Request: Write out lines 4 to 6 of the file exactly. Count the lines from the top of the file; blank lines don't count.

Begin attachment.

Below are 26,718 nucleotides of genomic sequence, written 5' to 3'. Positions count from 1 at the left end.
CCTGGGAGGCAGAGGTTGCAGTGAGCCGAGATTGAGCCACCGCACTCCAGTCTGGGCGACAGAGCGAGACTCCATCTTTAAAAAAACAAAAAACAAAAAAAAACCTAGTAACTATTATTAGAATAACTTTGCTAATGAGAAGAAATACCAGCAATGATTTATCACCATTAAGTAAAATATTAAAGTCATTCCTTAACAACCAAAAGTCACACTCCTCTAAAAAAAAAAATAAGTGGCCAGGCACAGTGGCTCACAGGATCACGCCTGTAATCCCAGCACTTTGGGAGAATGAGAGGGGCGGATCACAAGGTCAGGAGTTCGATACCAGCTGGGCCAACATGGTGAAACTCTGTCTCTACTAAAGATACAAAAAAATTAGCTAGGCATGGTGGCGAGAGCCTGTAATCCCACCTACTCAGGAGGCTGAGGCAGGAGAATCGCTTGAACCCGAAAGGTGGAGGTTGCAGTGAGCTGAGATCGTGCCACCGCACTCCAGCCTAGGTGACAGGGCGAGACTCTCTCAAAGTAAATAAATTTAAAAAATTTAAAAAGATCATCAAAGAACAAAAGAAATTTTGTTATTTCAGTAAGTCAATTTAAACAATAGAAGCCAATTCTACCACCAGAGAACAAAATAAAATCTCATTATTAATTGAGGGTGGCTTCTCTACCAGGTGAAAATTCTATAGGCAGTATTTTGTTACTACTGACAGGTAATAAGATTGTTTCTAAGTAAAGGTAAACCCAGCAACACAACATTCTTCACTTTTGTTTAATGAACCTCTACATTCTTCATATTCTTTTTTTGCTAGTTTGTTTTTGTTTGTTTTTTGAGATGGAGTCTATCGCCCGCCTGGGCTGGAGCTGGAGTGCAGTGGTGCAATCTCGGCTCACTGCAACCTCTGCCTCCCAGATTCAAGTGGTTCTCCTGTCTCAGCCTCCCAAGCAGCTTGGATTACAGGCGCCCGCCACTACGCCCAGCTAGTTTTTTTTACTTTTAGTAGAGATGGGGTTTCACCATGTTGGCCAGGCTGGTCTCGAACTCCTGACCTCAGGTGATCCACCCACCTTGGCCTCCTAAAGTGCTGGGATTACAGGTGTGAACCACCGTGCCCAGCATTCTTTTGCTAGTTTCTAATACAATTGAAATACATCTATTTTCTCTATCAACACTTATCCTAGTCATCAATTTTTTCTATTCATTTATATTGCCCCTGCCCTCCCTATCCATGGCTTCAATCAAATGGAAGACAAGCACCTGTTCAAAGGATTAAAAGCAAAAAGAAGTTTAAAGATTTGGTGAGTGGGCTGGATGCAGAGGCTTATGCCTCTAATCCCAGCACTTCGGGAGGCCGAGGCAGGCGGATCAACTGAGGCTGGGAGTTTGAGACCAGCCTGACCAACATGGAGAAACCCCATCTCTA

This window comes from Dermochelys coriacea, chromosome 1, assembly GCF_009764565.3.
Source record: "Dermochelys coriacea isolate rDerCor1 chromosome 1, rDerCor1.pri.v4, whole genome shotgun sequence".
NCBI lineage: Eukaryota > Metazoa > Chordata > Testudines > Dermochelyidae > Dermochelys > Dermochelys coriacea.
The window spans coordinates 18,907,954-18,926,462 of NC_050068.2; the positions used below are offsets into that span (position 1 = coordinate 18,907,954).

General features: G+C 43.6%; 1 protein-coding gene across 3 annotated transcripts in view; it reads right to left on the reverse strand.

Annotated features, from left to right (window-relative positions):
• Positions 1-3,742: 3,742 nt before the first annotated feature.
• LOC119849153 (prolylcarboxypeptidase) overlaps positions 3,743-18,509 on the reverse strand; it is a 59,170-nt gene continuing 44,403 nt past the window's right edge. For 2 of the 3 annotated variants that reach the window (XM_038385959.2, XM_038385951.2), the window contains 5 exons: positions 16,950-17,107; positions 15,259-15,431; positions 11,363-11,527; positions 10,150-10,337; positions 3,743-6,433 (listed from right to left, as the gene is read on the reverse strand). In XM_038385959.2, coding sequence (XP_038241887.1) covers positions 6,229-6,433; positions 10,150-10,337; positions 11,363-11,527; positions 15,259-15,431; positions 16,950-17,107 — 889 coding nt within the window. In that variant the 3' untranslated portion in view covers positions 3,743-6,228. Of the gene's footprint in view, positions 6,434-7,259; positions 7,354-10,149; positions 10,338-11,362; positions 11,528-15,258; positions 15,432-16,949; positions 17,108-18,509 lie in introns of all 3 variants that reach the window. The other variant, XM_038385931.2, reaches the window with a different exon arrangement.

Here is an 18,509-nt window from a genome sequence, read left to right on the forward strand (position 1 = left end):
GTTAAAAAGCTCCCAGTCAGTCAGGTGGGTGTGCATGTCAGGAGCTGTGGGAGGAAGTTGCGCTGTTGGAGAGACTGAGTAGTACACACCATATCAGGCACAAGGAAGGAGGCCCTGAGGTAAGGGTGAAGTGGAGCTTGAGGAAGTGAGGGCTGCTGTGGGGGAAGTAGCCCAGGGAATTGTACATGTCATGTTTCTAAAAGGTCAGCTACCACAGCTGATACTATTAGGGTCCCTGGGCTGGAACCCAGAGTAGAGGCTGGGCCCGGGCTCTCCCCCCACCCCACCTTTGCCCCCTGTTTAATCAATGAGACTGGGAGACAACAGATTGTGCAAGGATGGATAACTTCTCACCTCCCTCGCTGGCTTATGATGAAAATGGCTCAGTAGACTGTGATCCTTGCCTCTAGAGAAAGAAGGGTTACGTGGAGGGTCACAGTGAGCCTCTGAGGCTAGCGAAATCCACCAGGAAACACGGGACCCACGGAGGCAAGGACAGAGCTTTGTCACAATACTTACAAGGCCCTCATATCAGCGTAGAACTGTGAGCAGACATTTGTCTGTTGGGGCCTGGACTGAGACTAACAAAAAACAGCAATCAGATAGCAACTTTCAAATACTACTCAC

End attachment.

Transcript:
Source record: "Dermochelys coriacea isolate rDerCor1 chromosome 1, rDerCor1.pri.v4, whole genome shotgun sequence".
NCBI lineage: Eukaryota > Metazoa > Chordata > Testudines > Dermochelyidae > Dermochelys > Dermochelys coriacea.
The window spans coordinates 18,907,954-18,926,462 of NC_050068.2; the positions used below are offsets into that span (position 1 = coordinate 18,907,954).